The static pages on my website have remained, well, pretty static in recent years! Over the winter, though, I went back and reprocessed images from my hiking trip to Kluane and the Tombstones in 2010, which I’ve now put together into a brief Yukon hiking page.
I’ve been enjoying the quiet trails in Rocky Point Pine Barrens State Forest, about a 30 minute drive from home. Wildlife here seems to be pretty elusive, and it’s by no means a spectacular landscape, but it’s peaceful and a good escape from the general built-up environment on Long Island.
Looking back at images from a winter trip to Yellowstone ten years ago. These were all taken with a Canon 5D Mk2, which was not known for its weather resistance. In fact, mine gave up the ghost in wet conditions on the Berg Lake trail later that same year! But it did fine in the cold and snow.
An image from way way back! I spent part of summer 1996 working in Tokyo, and toward the end of my stay joined a group for an ascent of Mount Fuji. We climbed overnight with the goal of making it to the top for sunrise, though that turned out to be a bit optimistic and the sun rose a bit before we reached the top. It was a holiday weekend in Japan and the crowds making the climb were more extraordinary than any of the scenery! (Though, just before dawn, there was quite an impressive fireball.)
Wednesday brought the first snowstorm of the Long Island winter. Compared to other places on the East coast it wasn’t too bad – about 6-8 inches – and by Thursday afternoon the skies had cleared and I went down to West Meadow beach to see how the sand, snow and sea looked. (“Sand” here is a bit of an optimistic description, but there is some and it’s always a good spot for a walk or run.) It was deserted! Sunset was quite special.
Comet NEOWISE did not, alas, brighten into anything that could be mistaken as a Great Comet. That said, it’s probably been as good as anything we’ve seen since Comet Hale-Bopp back in 1997, which I saw easily from downtown Toronto. This week it’s been visible, with a bit of effort, from moderately dark locations, and (much) easier to photograph.
After my first attempt earlier in the week, I followed up with a wider time-lapse sequence from the harbor at Port Jefferson, and then images at 200mm this evening. From a darker location I finally got a glimpse of the comet with the naked eye! The image below is a composite median filtered (using the excellent Starry Sky Stacker) from 13 frames, shot with an iOptron SkyTracker at ISO 1600, f/4.0, 20s.
I made a first attempt to see Comet NEOWISE after sunset this evening. It’s already easy to photograph, but from a brightly lit location at the side of the road I couldn’t really see it with the naked eye. Weather permitting, I’ll try again over the next week as it rises higher into darker skies.
THE WHEELER GEOLOGIC AREA, in Colorado’s La Garita Wilderness, is something of an oddity. Twenty five million years ago, vast volcanic eruptions – among the largest to have occurred on Earth during the last 500 million years – created the La Garita caldera and laid down a hundred meters or more of volcanic deposits. The eroded remains are visible over just a small area in the Wheeler Geologic area, where they form a landscape of spires that resembles a less colorful version of Bryce Canyon National Park. The area was Colorado’s first National Monument (somewhat amazing when you think of all the other spectacular landscapes in the state), but visitation never took off and it now sees relatively few visitors. In summer 2019, my brother and I explored the area on a day hike.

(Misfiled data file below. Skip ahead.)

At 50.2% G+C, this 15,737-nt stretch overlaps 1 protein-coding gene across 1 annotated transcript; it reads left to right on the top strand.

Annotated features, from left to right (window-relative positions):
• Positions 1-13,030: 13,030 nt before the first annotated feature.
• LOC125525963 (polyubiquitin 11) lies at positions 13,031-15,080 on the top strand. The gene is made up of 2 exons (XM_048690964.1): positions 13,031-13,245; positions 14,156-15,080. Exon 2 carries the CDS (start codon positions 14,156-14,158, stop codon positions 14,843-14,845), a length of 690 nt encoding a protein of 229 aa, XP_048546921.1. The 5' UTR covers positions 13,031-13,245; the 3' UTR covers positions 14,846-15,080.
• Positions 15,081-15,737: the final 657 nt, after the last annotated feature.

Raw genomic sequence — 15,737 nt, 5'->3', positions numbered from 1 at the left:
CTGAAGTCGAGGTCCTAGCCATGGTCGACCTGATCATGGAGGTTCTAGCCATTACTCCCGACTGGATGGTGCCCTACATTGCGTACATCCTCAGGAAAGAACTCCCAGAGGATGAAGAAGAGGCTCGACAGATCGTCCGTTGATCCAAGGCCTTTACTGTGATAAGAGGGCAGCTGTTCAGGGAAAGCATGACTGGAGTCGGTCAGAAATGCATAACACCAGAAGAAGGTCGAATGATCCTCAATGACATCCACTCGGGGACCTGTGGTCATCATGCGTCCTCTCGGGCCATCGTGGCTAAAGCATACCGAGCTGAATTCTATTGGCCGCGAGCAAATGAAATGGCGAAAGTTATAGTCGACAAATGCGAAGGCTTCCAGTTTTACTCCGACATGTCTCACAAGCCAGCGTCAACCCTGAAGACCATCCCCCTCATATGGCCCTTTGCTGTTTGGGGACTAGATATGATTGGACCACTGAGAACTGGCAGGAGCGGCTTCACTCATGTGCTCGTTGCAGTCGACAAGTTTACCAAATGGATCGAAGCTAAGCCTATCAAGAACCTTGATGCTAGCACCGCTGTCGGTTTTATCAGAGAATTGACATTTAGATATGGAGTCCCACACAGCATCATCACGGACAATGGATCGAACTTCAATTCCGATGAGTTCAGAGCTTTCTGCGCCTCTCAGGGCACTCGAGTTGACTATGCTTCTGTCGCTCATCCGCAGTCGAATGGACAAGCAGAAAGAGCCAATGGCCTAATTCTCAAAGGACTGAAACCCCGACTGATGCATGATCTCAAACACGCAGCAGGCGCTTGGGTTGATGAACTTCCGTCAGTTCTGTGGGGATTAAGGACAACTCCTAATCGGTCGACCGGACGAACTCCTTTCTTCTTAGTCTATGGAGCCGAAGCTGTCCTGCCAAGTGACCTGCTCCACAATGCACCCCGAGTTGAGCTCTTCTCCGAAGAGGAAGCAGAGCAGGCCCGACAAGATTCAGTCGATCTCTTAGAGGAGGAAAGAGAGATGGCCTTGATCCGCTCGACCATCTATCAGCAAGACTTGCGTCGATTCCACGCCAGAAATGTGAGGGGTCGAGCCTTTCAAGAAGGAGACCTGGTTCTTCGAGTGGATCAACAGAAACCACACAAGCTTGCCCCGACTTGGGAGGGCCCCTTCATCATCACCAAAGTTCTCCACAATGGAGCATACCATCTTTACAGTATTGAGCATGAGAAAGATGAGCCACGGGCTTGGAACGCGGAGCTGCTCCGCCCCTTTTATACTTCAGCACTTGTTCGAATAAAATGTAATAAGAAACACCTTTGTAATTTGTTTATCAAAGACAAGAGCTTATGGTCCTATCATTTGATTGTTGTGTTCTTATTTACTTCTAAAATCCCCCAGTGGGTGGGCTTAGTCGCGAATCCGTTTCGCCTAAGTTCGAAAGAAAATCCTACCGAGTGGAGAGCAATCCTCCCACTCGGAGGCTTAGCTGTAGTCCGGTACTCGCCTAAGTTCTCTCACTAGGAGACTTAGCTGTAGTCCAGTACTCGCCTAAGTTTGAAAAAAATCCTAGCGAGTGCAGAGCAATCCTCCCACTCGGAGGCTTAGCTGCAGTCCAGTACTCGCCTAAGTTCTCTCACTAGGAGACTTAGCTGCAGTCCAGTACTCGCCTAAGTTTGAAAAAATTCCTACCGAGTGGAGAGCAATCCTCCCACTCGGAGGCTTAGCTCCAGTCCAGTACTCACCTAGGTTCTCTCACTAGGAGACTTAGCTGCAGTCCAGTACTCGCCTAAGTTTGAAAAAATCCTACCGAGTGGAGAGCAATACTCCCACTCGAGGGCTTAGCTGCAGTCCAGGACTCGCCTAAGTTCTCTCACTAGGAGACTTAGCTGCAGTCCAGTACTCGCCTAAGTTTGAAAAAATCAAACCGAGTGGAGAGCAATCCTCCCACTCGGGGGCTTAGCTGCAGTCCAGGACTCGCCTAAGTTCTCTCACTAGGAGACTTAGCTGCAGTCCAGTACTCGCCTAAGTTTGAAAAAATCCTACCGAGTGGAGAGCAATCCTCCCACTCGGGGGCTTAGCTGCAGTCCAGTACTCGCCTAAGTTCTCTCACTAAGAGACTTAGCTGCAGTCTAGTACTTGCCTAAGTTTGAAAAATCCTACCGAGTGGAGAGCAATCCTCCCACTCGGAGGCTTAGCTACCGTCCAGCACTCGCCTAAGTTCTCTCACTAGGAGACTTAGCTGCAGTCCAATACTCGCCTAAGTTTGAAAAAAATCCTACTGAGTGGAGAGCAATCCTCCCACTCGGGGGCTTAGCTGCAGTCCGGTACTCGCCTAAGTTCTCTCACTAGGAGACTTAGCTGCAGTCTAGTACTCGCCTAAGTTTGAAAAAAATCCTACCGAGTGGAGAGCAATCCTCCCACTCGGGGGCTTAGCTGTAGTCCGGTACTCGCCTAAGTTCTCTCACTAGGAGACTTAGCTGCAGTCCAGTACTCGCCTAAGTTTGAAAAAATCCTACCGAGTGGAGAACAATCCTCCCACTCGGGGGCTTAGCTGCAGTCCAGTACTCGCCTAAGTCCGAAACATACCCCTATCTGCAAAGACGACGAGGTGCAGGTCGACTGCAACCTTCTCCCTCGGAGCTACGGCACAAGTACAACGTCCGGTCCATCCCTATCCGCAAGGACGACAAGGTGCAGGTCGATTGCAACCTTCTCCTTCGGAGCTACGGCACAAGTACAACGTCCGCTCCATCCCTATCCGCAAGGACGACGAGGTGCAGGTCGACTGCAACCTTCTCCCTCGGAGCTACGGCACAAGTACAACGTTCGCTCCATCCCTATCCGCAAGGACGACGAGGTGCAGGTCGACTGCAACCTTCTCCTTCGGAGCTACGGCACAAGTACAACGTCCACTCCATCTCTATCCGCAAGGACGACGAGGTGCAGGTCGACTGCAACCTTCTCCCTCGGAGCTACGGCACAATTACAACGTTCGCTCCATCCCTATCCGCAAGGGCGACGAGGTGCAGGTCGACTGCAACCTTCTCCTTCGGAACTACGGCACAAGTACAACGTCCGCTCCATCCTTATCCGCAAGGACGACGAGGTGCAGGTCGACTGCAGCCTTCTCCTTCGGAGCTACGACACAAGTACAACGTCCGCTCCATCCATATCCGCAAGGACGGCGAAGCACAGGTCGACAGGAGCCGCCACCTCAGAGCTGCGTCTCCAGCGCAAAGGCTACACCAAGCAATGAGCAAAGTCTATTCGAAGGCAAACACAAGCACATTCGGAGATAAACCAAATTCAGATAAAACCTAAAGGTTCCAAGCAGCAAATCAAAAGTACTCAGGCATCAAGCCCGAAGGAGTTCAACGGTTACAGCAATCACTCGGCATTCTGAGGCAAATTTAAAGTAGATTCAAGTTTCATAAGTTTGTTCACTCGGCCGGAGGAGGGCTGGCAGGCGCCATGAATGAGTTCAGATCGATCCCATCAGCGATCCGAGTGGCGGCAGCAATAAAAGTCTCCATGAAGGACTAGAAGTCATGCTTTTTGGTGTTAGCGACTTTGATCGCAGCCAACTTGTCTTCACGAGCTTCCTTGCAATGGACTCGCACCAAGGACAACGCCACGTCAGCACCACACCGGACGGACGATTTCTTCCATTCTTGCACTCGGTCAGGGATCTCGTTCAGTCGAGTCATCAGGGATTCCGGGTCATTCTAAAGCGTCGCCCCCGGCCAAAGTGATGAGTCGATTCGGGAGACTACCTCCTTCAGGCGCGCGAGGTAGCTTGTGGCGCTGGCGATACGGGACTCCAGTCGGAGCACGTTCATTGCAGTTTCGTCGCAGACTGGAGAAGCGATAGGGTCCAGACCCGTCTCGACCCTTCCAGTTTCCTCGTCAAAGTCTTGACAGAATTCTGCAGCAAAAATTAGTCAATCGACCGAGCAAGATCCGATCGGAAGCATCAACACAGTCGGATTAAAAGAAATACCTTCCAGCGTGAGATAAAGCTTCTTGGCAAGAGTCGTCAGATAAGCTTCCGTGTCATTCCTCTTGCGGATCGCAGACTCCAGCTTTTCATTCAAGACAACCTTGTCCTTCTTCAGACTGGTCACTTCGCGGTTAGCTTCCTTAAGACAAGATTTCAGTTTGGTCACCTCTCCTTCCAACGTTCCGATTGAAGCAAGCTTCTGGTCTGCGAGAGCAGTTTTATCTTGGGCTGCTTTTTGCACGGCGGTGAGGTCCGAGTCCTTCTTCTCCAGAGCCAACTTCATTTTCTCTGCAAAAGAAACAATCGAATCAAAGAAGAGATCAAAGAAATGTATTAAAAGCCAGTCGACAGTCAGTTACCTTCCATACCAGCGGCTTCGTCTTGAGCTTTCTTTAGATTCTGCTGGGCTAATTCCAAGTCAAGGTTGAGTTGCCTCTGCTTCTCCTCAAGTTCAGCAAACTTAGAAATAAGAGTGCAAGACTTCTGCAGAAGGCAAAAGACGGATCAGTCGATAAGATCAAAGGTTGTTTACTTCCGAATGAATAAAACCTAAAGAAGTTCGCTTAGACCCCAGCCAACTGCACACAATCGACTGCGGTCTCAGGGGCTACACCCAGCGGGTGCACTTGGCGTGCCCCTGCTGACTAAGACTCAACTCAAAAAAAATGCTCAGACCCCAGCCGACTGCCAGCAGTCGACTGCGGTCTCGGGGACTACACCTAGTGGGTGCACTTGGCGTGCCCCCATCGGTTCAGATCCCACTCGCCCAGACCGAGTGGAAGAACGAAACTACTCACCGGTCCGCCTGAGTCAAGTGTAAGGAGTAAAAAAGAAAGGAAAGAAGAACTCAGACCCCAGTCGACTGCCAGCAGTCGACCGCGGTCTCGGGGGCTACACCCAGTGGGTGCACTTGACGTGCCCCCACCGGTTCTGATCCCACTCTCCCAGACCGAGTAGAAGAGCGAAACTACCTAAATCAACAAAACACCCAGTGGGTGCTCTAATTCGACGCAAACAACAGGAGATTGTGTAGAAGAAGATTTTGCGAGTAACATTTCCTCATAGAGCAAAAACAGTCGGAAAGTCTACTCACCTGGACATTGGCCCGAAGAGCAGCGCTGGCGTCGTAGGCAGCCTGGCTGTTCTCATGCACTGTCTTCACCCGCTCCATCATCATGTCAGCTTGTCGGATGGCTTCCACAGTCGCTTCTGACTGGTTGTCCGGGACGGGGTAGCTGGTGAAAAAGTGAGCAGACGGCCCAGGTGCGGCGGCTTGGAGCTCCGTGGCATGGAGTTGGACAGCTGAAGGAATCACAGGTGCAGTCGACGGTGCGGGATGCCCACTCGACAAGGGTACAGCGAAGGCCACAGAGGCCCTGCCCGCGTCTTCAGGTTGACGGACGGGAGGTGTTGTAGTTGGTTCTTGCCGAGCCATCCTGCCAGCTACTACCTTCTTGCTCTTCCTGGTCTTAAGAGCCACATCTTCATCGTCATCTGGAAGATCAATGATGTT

It remains possible to drive to the base of the Wheeler formations, but the road is in poor condition and genuinely reserved for high-clearance 4WD vehicles and ATVs. Alternatively, you can hike from the Hanson’s Mill trailhead along the East Bellows trail (#790). Hanson’s Mill is about 10 miles from Highway 149, along Pool Table Road (unpaved, but in good condition). The nearest town is Creede. From the trailhead it takes about 7 miles of hiking to reach the Wheeler Geologic Area, and the start of a loop around the formations that’s about 3 miles long. (If you just want to see the best part, or are short of time, go clockwise and stop at the overlook where there’s a bench.)
I’d rate this hike as recommended. The Wheeler is not one of Colorado’s most immediately spectacular locations, but it’s a unique landscape with an interesting geological and human history. Hiking there gives the feel of having reached an out-of-the-way spot (notwithstanding the presence of a handful of jeeps and ATVs), and makes for a good day out.
Last week I went back to Colorado’s Great Sand Dunes National Park. I first visited the dunes back (I think) in 2002, when it was still a National Monument, and for a long time one of the favorite photographs of mine was the image below. It’s from a pullout on the road opposite the park entrance sign, shot on Fuji Provia and then drum scanned.
Seventeen years on the tree is still there, though it doesn’t seem to be growing in the harsh environment. This time around I framed a wider shot against a summer sunset sky.